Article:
LONDON: British researchers believe they have documented the oldest known COVID-19 infection, in a patient who tested positive for a total of 505 days before his death.
The previous record for persistent infection, rather than repeated COVID episodes, is thought to be 335 days, the team from King’s College London and Guy’s and St Thomas’ NHS Foundation Trust said.
One of the study’s co-authors, consultant virologist Gaia Nebbia, said that in mid-2020 the unidentified person was diagnosed with respiratory symptoms that later improved.
But then they tested positive about 45 times before attending the hospital until their death.
Nebbia said persistent infection with SARS-CoV-2, the virus that causes COVID-19, has been described in patients with weakened immune systems.
She and her team studied how the virus from nine COVID patients in London changed over time and concluded that new variants can occur in immunocompromised patients.
“This is one of the hypotheses for the appearance of variants,” Nebbia told AFP.
“Regular sampling and genetic analysis of the virus showed that five of the nine patients developed at least one mutation seen in variants of concern.
“Some people developed multiple mutations associated with variants of concern, such as the Alpha, Delta and Omicron variants.
“However, none of the individuals in our work developed new variants that became widespread variants of concern.”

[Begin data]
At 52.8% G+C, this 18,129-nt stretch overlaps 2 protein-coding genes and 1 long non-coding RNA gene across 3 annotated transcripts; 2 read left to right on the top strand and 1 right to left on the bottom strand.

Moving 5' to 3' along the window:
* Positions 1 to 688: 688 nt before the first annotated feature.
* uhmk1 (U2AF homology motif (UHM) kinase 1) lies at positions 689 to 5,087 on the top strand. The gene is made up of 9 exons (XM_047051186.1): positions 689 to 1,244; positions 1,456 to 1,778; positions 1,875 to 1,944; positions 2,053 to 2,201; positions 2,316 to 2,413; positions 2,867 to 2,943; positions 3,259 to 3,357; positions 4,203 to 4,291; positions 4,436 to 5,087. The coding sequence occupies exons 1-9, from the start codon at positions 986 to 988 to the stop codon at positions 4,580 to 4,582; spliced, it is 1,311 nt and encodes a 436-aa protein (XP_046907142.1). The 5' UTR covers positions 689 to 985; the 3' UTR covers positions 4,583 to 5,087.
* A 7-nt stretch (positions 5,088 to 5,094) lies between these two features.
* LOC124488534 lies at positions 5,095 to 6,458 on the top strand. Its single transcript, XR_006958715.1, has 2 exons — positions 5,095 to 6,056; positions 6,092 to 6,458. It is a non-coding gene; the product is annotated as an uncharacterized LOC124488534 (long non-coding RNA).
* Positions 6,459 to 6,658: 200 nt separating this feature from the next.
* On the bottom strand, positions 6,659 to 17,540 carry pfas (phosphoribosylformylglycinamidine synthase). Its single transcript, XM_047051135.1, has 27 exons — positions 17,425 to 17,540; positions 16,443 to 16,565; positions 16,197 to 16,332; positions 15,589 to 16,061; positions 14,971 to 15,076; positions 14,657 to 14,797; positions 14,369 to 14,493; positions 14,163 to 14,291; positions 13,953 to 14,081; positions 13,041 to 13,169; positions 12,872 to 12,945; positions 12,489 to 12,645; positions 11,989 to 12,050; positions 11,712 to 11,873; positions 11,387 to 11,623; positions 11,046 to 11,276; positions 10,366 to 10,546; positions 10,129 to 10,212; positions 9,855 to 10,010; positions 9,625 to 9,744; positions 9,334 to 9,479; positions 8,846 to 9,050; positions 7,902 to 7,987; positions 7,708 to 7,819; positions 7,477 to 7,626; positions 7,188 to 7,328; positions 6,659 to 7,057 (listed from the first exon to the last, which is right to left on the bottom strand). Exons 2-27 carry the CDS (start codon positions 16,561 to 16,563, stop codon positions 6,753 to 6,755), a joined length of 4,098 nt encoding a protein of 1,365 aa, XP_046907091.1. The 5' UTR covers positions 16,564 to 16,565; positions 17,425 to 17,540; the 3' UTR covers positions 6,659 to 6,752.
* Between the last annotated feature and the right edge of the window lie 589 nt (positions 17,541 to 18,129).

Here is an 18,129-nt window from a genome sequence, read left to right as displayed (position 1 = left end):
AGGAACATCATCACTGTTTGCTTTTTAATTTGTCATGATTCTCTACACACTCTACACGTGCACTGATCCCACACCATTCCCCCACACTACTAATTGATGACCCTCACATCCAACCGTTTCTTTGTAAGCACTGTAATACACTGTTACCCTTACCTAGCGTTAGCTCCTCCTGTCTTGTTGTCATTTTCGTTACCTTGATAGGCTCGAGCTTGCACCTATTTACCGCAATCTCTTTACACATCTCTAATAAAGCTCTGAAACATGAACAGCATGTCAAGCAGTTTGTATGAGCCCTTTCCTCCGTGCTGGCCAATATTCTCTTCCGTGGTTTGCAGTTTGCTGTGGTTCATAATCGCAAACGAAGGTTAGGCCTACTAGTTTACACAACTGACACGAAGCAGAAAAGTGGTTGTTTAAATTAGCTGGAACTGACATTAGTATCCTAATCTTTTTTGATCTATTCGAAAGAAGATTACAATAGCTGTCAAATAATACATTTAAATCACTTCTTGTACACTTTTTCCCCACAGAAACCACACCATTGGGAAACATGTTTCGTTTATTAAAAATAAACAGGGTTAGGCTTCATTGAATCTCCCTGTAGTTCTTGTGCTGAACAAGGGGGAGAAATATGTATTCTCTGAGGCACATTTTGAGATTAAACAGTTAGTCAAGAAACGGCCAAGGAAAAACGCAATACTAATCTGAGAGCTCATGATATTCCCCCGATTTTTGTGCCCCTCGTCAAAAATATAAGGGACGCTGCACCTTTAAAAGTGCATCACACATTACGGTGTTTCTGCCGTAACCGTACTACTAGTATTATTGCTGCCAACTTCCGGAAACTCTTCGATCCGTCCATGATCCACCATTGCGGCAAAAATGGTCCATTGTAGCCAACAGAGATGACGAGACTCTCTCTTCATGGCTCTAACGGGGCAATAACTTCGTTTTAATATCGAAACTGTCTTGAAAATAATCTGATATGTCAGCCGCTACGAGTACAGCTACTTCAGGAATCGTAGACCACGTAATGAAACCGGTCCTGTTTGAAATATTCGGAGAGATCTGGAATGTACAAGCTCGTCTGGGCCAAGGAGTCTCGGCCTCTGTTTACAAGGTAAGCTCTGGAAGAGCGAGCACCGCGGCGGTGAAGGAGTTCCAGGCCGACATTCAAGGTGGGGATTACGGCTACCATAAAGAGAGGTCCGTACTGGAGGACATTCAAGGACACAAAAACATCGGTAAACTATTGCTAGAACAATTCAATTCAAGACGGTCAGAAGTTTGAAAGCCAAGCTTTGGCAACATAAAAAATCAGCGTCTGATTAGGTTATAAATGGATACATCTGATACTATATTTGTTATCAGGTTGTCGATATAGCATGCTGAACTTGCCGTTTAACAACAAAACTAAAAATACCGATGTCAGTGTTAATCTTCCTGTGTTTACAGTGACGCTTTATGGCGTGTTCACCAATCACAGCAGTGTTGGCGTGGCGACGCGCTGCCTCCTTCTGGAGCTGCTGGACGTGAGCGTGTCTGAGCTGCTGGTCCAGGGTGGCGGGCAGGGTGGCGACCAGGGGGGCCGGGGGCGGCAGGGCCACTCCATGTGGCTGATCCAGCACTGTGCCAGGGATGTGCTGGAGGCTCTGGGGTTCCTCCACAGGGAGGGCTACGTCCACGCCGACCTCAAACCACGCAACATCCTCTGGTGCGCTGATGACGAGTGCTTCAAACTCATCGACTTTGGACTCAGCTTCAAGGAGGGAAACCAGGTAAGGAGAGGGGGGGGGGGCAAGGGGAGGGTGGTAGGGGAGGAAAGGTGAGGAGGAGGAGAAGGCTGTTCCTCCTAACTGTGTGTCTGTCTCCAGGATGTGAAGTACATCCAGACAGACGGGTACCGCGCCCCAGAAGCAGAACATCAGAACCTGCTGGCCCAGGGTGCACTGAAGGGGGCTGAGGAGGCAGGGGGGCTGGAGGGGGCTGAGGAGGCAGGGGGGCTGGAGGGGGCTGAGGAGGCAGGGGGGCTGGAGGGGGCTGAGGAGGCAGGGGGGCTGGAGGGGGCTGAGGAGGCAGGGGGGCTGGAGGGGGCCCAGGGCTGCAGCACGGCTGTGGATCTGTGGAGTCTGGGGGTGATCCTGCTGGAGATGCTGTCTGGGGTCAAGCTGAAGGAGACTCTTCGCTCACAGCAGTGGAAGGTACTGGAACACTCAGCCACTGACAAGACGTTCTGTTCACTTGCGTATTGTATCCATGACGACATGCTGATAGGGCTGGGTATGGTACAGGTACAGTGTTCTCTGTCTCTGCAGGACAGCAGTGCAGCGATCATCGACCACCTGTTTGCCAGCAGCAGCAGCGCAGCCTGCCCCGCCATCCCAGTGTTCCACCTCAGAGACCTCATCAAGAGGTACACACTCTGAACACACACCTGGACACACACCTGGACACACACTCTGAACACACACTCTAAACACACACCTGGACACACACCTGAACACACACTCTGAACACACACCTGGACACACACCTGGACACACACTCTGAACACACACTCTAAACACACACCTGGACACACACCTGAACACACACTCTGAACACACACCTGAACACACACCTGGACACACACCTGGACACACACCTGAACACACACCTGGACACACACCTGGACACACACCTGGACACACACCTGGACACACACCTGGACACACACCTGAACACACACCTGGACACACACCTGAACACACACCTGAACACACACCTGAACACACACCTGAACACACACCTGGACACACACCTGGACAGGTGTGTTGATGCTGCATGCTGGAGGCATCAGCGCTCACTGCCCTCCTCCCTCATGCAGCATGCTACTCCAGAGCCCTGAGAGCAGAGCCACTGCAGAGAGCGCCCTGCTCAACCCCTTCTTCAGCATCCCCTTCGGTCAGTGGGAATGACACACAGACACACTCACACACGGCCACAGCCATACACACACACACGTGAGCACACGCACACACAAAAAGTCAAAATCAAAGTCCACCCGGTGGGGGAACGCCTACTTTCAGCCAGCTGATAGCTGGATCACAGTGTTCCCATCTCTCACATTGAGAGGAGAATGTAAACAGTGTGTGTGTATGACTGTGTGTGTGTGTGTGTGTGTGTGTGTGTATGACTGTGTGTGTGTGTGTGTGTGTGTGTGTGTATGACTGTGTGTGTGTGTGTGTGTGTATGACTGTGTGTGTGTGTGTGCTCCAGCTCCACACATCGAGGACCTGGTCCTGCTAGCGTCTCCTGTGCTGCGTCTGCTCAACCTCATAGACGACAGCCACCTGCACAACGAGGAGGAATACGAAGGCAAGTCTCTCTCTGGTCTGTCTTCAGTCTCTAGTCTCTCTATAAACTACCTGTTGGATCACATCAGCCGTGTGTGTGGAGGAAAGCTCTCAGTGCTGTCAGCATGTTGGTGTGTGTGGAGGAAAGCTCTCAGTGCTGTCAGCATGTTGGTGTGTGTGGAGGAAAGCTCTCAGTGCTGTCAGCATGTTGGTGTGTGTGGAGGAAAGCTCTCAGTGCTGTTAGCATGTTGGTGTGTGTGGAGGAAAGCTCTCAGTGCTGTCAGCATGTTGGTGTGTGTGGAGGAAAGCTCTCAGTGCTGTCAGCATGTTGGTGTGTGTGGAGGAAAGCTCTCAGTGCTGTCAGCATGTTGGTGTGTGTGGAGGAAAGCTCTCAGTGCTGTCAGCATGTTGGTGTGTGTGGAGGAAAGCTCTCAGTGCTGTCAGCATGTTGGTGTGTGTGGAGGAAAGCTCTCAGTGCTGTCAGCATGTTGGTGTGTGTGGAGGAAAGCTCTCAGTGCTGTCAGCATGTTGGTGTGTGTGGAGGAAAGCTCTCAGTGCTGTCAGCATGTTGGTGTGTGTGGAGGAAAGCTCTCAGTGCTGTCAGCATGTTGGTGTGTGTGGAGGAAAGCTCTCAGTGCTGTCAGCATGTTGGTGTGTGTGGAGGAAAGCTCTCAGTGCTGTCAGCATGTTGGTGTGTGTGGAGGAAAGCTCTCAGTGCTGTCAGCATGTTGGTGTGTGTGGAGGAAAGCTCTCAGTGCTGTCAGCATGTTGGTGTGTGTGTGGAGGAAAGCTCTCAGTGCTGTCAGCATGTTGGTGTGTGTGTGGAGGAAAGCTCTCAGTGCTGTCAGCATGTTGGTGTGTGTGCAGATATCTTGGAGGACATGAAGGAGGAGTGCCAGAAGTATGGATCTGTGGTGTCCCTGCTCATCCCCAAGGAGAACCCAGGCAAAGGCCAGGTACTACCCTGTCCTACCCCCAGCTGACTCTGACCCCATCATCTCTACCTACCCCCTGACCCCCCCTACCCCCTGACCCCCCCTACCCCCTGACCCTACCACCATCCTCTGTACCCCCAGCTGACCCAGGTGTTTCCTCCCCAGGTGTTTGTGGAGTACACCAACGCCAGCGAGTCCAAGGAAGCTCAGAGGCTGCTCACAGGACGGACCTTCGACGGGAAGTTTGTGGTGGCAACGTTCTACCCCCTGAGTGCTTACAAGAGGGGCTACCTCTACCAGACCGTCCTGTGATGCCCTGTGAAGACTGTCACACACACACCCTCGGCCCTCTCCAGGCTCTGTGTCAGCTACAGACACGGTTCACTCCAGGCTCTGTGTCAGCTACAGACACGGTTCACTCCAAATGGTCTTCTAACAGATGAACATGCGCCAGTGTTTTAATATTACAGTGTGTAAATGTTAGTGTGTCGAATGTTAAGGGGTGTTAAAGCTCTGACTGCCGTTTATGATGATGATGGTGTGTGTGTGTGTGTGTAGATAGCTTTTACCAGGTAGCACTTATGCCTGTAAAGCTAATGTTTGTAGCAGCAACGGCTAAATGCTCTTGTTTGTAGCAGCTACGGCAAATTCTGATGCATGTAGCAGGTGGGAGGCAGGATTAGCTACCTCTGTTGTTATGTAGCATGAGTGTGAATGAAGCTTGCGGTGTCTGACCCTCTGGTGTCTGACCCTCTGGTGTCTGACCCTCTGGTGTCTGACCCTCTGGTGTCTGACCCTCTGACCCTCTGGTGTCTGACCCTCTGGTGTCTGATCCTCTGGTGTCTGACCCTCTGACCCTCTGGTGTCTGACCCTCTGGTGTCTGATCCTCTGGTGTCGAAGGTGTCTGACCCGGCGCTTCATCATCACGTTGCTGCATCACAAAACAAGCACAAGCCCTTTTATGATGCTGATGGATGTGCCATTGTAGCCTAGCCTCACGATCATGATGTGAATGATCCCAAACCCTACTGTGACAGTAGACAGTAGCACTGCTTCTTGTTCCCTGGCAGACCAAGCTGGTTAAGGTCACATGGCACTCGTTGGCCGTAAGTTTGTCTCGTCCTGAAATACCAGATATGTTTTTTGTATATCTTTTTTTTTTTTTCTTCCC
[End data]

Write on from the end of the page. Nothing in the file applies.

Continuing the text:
Of the nine immunocompromised patients who tested positive for at least eight weeks, infections persisted for an average of 73 days.
But two patients had persistent infections for more than a year.
All of the patients had weakened immune systems due to organ transplantation, HIV, cancer, or other medical therapies. They were studied between March 2020 and December of last year.
Of the nine, five survived. Two of the five recovered without treatment and another two recovered after antibody and antiviral therapy.
The fifth individual was still infected at his last follow-up exam in early 2022, even after treatment, and had COVID for 412 days.
If they test positive at their next appointment, they will break the record of 505 days, the researchers said.
Nebbia said the situation demonstrated the urgent need for new treatments to help immunocompromised patients recover.
The findings will be presented at the European Congress of Clinical Microbiology and Infectious Diseases in Lisbon, which starts on Saturday.